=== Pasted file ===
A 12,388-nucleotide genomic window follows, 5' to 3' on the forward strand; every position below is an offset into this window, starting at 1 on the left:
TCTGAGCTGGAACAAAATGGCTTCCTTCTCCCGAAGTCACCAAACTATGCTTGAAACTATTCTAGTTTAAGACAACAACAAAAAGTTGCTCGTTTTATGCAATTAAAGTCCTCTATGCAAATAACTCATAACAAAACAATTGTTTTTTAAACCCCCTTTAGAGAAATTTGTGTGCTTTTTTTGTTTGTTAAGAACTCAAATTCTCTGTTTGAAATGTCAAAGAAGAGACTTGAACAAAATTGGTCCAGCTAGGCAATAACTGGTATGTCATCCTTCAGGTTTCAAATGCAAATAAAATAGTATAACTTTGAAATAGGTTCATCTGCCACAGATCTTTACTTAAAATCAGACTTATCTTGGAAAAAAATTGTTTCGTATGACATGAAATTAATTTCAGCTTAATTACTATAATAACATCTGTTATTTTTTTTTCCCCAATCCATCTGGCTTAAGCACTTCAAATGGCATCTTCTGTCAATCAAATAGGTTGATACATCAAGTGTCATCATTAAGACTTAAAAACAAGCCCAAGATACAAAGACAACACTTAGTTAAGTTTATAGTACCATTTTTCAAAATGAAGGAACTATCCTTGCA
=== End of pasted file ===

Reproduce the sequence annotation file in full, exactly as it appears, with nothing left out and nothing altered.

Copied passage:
A 12,388-nucleotide genomic window follows, 5' to 3' on the forward strand; every position below is an offset into this window, starting at 1 on the left:
TCTGAGCTGGAACAAAATGGCTTCCTTCTCCCGAAGTCACCAAACTATGCTTGAAACTATTCTAGTTTAAGACAACAACAAAAAGTTGCTCGTTTTATGCAATTAAAGTCCTCTATGCAAATAACTCATAACAAAACAATTGTTTTTTAAACCCCCTTTAGAGAAATTTGTGTGCTTTTTTTGTTTGTTAAGAACTCAAATTCTCTGTTTGAAATGTCAAAGAAGAGACTTGAACAAAATTGGTCCAGCTAGGCAATAACTGGTATGTCATCCTTCAGGTTTCAAATGCAAATAAAATAGTATAACTTTGAAATAGGTTCATCTGCCACAGATCTTTACTTAAAATCAGACTTATCTTGGAAAAAAATTGTTTCGTATGACATGAAATTAATTTCAGCTTAATTACTATAATAACATCTGTTATTTTTTTTTCCCCAATCCATCTGGCTTAAGCACTTCAAATGGCATCTTCTGTCAATCAAATAGGTTGATACATCAAGTGTCATCATTAAGACTTAAAAACAAGCCCAAGATACAAAGACAACACTTAGTTAAGTTTATAGTACCATTTTTCAAAATGAAGGAACTATCCTTGCA